Editor’s Note: Here’s another award-winning idea to steal, this time for the school librarians out there. Public librarians, I could see this as a great launchpad for a writing workshop for children or adults (and a great opportunity to partner with experts).
Panagiotis Stathopoulos’s project, “Found in Translation: Reading, Writing, Critical Thinking, and Metaphrasis,” is the 2013 recipient of the American Association of School Librarians’ (AASL) Innovative Reading Grant. Sponsored by Capstone, this grant of $2,500 supports the planning and implementation of a unique and innovative program for children that motivates and encourages reading, especially with struggling readers.
Working out of the de Paul School in Louisville, Kentucky, where Stathopoulos is the school librarian, “Found in ‘Translation’” looks to improve student comprehension of scientific concepts and encourage students to read nonfiction. During the project, fourth-grade students will read selections of nonfiction texts to learn about a scientific concept. They will then be asked to incorporate—or “translate”—that information into a fiction story to demonstrate their comprehension of the concept. The fourth-grade students will be asked to create a compelling narrative, as their audience will be de Paul’s second- and third-grade students.
The project will be a collaboration between many of the school’s educators, including the librarians, classroom teachers, and art teachers. From the librarians, students will learn the different elements of story composition and review sample story books on scientific concepts. Classroom teachers will guide the choice of topics and facilitate the writing process. Art teachers will then demonstrate drawing techniques for book illustration. The finished product of this collaborative project will be a digital translation of the student’s story, which will consist of a video of scanned pages and written text and audio read by the student author. Books will be shared through the school’s Intranet.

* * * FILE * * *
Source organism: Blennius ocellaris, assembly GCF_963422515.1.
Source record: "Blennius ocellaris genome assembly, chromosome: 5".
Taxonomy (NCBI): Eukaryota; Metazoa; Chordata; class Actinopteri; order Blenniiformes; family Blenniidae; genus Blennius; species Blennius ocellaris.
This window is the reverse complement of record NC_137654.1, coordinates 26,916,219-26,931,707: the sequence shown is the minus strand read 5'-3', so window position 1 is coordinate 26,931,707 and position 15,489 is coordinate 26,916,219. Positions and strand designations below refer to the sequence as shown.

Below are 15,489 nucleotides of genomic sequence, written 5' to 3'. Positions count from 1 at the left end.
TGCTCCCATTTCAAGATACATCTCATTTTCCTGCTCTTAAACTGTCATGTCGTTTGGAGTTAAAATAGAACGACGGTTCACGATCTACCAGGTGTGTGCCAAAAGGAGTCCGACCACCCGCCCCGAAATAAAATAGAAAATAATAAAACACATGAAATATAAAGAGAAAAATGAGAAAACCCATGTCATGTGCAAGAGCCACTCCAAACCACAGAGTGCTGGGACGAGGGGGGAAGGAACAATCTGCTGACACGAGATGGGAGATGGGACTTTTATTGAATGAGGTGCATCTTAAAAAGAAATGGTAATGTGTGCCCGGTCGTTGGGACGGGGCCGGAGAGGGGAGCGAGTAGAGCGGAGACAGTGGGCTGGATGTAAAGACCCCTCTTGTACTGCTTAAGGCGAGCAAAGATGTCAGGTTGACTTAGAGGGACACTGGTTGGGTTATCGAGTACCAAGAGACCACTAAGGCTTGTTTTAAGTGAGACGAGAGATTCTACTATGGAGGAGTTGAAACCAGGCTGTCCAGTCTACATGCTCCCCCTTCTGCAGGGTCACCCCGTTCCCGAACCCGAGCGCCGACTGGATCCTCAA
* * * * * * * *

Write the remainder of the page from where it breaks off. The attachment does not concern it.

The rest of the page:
“The committee unanimously decided on ‘Found in Translation: Reading, Writing, Critical Thinking and Metaphrasis’ because it covered the entire gamut of comprehension,” said Sabrina Carnesi, award committee chair. “Translations required the reiteration of the nonfiction/informational text content that each student chose through the recursive literary process of writing, illustrating and sharing with a wider audience via digital text. Future plans to implement this program throughout the school showed an outstanding effort via the school librarian and classroom teacher in efforts to successfully create a literacy conscious community of readers and thinkers.”